Our ability to communicate today has never been greater. We convey messages around the world with a click of a mouse or by hitting "send" on a cell phone; television viewers have the choice of hundreds of channels; news never stops. Yet all that information is frequently disturbing and upsetting, and it can shake us to our core. International crises in the Middle East and challenges like suffering, poverty and climate change can make us feel anxious and insignificant. Do our lives make any difference? Can we help make real change in the world?
The answers are yes, and yes. My parents were both Buddhist priests, and my father enjoyed expressing his views on Buddha nature through art. He created many different sculptures of Buddha. By doing so, he tried to convey that we all have an inner Buddha, an awakened Self. A Buddha is one who responds to others with wisdom, warmth and kindness. And since everything in the world is dependent upon something else, if we strive for peace in our own lives, this striving can have an impact on others and the world around us.
Coming to that understanding is not necessarily easy. It is an individual journey, and a life-long one. And yet there are times when we may want to comprehend this truth collectively, rather than apart, and take the time to focus our attention and energy together on healing and peace.
That is why we are creating a major lantern floating ceremony on September 22, one day before the United Nations convenes in New York City. This ceremony is based on the traditional Buddhist fire and water ceremony and has been adapted to provide an opportunity for anyone to offer his or her message for peace. Fire and water are as eternal as our own hope for peace, both in our individual lives and the world. Anyone can attend the Shinnyo Lantern Floating Ceremony that day and write their own personal messages of peace on a paper lantern, setting it afloat in Central Park's Trump Rink, which will be transformed into a reflecting pool for the occasion.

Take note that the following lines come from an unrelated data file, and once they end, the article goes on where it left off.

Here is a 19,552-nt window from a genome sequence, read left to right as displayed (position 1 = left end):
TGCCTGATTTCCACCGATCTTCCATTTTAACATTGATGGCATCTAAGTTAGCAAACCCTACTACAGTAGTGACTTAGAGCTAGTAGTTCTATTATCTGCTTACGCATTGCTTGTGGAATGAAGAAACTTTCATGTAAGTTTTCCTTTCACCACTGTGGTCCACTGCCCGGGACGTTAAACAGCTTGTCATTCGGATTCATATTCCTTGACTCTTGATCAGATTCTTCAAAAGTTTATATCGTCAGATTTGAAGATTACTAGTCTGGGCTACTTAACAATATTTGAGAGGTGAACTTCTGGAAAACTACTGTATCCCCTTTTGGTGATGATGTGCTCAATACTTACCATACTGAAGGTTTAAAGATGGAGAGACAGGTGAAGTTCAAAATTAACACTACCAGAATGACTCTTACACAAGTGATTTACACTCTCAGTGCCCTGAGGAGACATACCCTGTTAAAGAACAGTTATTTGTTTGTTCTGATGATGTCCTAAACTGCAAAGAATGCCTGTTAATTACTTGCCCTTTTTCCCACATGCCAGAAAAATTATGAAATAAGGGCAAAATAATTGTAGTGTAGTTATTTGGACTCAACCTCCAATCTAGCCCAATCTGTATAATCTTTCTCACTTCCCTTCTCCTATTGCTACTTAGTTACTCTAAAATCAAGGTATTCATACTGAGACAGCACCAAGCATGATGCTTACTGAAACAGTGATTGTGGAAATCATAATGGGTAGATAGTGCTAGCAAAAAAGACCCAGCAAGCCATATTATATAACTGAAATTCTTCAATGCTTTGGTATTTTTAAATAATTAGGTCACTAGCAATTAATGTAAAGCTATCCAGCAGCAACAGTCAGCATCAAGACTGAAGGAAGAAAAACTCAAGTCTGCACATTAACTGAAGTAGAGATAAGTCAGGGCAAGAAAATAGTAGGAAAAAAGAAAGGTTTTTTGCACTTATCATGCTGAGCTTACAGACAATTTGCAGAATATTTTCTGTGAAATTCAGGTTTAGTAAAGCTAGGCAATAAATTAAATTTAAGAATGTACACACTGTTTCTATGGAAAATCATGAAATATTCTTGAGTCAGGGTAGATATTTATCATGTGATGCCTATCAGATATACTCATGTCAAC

As scores of national leaders arrive at the U.N., the expressed intentions of everyday people on behalf of peace are powerful messages. And it is so fitting that the ceremony take place in New York City, a city with the most languages in the world -- by some estimates, 800 languages are spoken there. Yet when we speak of peace, we speak with one voice, and one heart, one intent.
This ceremony is one that I have conducted before, in settings as diverse as Hawaii and the plains of Africa. But for this occasion, I wish to highlight and honor the work of four women peacemakers, and the often-anonymous work women often do behind the scenes for the cause of peace. I believe peacemaking is second nature to all people, regardless of gender, race, ethnicity, or religious tradition. It is impossible to have a secure peace without the perspective and participation of everyone.
Prayer is empowered when it accompanies action; it is essential to look for ways to express our prayer and meditation for world peace through action. I conduct these services in the hope that they awaken others to the kindness that each one of us possesses as part of our Buddha nature, the wisdom that may guide us in our behavior, and the spirit of loving kindness and compassion to treat others with greater warmth and care. The positive effects of these small steps in the right direction, I believe, will then resonate outward. We should not underestimate the power each one of us has to create a stronger force for peace in our communities and globally. Our aspirations and our vision do make a difference.